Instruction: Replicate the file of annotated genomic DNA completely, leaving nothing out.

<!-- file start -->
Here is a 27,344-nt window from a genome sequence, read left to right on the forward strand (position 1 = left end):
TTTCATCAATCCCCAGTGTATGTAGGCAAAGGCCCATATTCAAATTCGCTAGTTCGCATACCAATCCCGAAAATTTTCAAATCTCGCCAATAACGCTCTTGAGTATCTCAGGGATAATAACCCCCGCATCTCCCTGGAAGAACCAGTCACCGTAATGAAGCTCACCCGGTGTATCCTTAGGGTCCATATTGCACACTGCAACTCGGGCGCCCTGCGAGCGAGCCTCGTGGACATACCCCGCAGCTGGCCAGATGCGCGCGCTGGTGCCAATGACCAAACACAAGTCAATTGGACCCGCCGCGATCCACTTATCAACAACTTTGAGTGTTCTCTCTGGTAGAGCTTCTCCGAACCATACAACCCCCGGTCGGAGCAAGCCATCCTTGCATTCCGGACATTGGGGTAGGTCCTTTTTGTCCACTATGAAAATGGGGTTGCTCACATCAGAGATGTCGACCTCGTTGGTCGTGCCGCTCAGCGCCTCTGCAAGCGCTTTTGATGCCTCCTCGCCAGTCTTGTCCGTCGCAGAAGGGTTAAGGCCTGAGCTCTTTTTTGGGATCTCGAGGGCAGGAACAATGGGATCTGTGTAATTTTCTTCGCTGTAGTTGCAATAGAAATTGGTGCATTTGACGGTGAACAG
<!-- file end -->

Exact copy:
Here is a 27,344-nt window from a genome sequence, read left to right on the forward strand (position 1 = left end):
TTTCATCAATCCCCAGTGTATGTAGGCAAAGGCCCATATTCAAATTCGCTAGTTCGCATACCAATCCCGAAAATTTTCAAATCTCGCCAATAACGCTCTTGAGTATCTCAGGGATAATAACCCCCGCATCTCCCTGGAAGAACCAGTCACCGTAATGAAGCTCACCCGGTGTATCCTTAGGGTCCATATTGCACACTGCAACTCGGGCGCCCTGCGAGCGAGCCTCGTGGACATACCCCGCAGCTGGCCAGATGCGCGCGCTGGTGCCAATGACCAAACACAAGTCAATTGGACCCGCCGCGATCCACTTATCAACAACTTTGAGTGTTCTCTCTGGTAGAGCTTCTCCGAACCATACAACCCCCGGTCGGAGCAAGCCATCCTTGCATTCCGGACATTGGGGTAGGTCCTTTTTGTCCACTATGAAAATGGGGTTGCTCACATCAGAGATGTCGACCTCGTTGGTCGTGCCGCTCAGCGCCTCTGCAAGCGCTTTTGATGCCTCCTCGCCAGTCTTGTCCGTCGCAGAAGGGTTAAGGCCTGAGCTCTTTTTTGGGATCTCGAGGGCAGGAACAATGGGATCTGTGTAATTTTCTTCGCTGTAGTTGCAATAGAAATTGGTGCATTTGACGGTGAACAG